The Promise of Desegregated Churches
Despite these daunting challenges, there are two reasons why churches may yet have the potential for bridging the racial divide. First, despite their declining membership rates and dwindling social clout, churches remain one of the most omnipresent features of the American civic landscape. …there are nearly ten times more religious congregations than post offices (35,000). (192)
Second, forming communities that foster meaningful relationships over time is precisely the kind of thing that churches-at their (192) best–can do. Unlike other institutions where race relations work is a means to other ends, it can be central to the mission of churches. (193)
Ultimately, though, the country will need more multiracial congregations. …these multiracial congregations will need to have significant nonwhite leadership. More white Christians will have to worship in churches with senior leadership that is not white, sit in pews where whites are not the overwhelming majority, and experience the tenor of conversations about the connections between Christian commitment and community problems when they are not driven by white interests. In these multiracial settings, even familiar gospel stories and hymns resonate differently. (194)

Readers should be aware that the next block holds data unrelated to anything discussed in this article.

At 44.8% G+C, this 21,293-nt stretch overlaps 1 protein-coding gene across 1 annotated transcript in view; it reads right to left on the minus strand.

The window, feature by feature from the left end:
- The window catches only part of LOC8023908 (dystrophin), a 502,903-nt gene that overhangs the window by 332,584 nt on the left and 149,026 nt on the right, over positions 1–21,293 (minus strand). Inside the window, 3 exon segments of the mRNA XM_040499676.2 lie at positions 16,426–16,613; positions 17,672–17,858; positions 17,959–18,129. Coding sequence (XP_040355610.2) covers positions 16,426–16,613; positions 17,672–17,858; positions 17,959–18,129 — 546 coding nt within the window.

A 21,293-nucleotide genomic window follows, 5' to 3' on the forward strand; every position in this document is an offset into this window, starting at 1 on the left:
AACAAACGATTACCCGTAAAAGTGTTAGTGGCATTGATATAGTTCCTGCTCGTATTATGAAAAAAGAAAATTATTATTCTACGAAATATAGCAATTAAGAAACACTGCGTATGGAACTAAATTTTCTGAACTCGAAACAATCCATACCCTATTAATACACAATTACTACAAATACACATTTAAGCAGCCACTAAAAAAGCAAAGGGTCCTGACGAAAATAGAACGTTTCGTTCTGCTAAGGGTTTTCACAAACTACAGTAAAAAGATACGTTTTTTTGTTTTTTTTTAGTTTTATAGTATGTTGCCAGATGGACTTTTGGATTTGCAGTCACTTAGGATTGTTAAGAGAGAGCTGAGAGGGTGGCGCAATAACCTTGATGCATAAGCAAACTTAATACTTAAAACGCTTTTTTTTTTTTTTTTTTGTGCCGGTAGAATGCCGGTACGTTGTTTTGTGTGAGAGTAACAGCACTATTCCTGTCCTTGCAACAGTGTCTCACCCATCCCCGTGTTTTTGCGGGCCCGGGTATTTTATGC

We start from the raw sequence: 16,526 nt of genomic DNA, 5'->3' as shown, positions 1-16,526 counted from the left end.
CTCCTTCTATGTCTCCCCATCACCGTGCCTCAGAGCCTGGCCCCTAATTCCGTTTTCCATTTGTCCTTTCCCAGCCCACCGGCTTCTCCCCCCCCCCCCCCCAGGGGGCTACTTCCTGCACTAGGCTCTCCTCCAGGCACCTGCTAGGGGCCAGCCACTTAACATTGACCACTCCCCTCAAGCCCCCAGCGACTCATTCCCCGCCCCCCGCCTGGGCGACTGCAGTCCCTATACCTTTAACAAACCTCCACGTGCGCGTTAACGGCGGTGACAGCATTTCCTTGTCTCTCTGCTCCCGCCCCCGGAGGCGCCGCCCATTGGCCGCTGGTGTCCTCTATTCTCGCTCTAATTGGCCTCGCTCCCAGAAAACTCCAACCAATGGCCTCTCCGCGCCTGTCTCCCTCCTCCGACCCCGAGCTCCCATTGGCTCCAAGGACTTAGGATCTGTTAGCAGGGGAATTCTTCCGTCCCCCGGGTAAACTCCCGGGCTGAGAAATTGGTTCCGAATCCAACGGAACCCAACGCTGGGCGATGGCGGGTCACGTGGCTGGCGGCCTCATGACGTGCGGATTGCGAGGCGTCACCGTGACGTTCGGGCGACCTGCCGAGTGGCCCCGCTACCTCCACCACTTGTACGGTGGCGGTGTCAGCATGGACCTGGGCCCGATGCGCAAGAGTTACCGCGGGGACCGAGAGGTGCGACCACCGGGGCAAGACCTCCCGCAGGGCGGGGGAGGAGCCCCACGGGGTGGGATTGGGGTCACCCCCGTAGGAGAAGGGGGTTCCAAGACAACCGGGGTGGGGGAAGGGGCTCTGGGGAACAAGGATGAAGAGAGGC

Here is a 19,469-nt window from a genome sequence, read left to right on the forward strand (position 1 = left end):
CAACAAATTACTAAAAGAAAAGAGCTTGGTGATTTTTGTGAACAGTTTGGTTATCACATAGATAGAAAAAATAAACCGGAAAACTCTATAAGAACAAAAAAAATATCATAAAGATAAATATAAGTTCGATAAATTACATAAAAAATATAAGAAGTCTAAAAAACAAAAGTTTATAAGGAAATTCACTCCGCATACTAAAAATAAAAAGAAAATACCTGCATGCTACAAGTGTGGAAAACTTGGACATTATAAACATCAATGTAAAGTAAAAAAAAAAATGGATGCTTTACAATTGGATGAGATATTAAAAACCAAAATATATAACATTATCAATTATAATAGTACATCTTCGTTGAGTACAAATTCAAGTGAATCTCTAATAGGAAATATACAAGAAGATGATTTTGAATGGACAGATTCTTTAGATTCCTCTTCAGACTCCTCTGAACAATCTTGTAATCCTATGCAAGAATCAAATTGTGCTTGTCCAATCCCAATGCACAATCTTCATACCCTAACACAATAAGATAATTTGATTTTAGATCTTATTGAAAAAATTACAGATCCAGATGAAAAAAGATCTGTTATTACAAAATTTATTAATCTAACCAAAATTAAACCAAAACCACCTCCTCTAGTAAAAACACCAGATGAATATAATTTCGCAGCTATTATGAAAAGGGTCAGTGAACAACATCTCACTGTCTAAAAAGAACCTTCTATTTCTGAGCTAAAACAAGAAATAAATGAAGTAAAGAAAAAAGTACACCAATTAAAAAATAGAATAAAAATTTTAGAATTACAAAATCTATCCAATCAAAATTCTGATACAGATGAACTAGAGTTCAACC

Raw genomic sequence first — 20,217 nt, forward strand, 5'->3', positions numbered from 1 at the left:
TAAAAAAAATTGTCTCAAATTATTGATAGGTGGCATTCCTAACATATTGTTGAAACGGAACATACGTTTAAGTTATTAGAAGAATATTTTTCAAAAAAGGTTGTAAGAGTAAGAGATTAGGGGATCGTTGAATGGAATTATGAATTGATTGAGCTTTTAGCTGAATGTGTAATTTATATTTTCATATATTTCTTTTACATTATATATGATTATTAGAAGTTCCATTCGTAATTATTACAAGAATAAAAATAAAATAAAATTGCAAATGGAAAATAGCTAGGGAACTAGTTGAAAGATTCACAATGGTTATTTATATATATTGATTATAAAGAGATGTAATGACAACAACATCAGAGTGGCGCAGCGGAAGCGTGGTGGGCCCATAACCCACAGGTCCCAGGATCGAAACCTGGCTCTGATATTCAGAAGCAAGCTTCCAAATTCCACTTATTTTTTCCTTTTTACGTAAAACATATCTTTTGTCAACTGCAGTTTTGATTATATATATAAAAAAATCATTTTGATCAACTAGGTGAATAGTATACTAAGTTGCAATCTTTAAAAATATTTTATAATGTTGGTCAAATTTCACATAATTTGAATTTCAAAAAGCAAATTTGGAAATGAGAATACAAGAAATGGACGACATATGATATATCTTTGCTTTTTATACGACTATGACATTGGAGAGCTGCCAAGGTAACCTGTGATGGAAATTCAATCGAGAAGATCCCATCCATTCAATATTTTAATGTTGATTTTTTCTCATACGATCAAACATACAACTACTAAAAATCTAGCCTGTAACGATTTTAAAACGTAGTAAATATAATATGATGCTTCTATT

While not all forms of social separation need be lamented (for example, African American churches have created a vital incubator of community for black Christians in a white-dominated society), the near-absolute homogeneity that currently exists in churches and whites’ core social networks hinders our ability to begin and mend racial rifts. Moreover, this homogeneity thwarts our capacity to age about something as basic as the reality of the problems we face. (194)